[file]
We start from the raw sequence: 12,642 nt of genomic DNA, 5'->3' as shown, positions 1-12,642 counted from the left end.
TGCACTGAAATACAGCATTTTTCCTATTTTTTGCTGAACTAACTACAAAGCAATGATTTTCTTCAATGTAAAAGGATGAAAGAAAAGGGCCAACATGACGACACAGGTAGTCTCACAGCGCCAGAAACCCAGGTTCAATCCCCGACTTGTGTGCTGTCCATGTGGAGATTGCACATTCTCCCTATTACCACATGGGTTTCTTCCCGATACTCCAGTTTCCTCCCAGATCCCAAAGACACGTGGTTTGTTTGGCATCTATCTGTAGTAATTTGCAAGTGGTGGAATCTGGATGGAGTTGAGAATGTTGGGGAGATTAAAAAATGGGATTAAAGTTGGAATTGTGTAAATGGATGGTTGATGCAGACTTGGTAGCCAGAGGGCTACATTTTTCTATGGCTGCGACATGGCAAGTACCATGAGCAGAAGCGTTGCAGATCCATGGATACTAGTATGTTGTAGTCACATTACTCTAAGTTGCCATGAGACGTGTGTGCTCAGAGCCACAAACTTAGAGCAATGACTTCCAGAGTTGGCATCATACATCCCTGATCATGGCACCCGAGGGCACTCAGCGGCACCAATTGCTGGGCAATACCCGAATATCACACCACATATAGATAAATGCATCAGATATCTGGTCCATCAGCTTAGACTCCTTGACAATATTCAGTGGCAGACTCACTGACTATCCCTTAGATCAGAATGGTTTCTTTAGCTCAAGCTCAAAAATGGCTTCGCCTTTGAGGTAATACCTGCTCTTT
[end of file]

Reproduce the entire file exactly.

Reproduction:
We start from the raw sequence: 12,642 nt of genomic DNA, 5'->3' as shown, positions 1-12,642 counted from the left end.
TGCACTGAAATACAGCATTTTTCCTATTTTTTGCTGAACTAACTACAAAGCAATGATTTTCTTCAATGTAAAAGGATGAAAGAAAAGGGCCAACATGACGACACAGGTAGTCTCACAGCGCCAGAAACCCAGGTTCAATCCCCGACTTGTGTGCTGTCCATGTGGAGATTGCACATTCTCCCTATTACCACATGGGTTTCTTCCCGATACTCCAGTTTCCTCCCAGATCCCAAAGACACGTGGTTTGTTTGGCATCTATCTGTAGTAATTTGCAAGTGGTGGAATCTGGATGGAGTTGAGAATGTTGGGGAGATTAAAAAATGGGATTAAAGTTGGAATTGTGTAAATGGATGGTTGATGCAGACTTGGTAGCCAGAGGGCTACATTTTTCTATGGCTGCGACATGGCAAGTACCATGAGCAGAAGCGTTGCAGATCCATGGATACTAGTATGTTGTAGTCACATTACTCTAAGTTGCCATGAGACGTGTGTGCTCAGAGCCACAAACTTAGAGCAATGACTTCCAGAGTTGGCATCATACATCCCTGATCATGGCACCCGAGGGCACTCAGCGGCACCAATTGCTGGGCAATACCCGAATATCACACCACATATAGATAAATGCATCAGATATCTGGTCCATCAGCTTAGACTCCTTGACAATATTCAGTGGCAGACTCACTGACTATCCCTTAGATCAGAATGGTTTCTTTAGCTCAAGCTCAAAAATGGCTTCGCCTTTGAGGTAATACCTGCTCTTT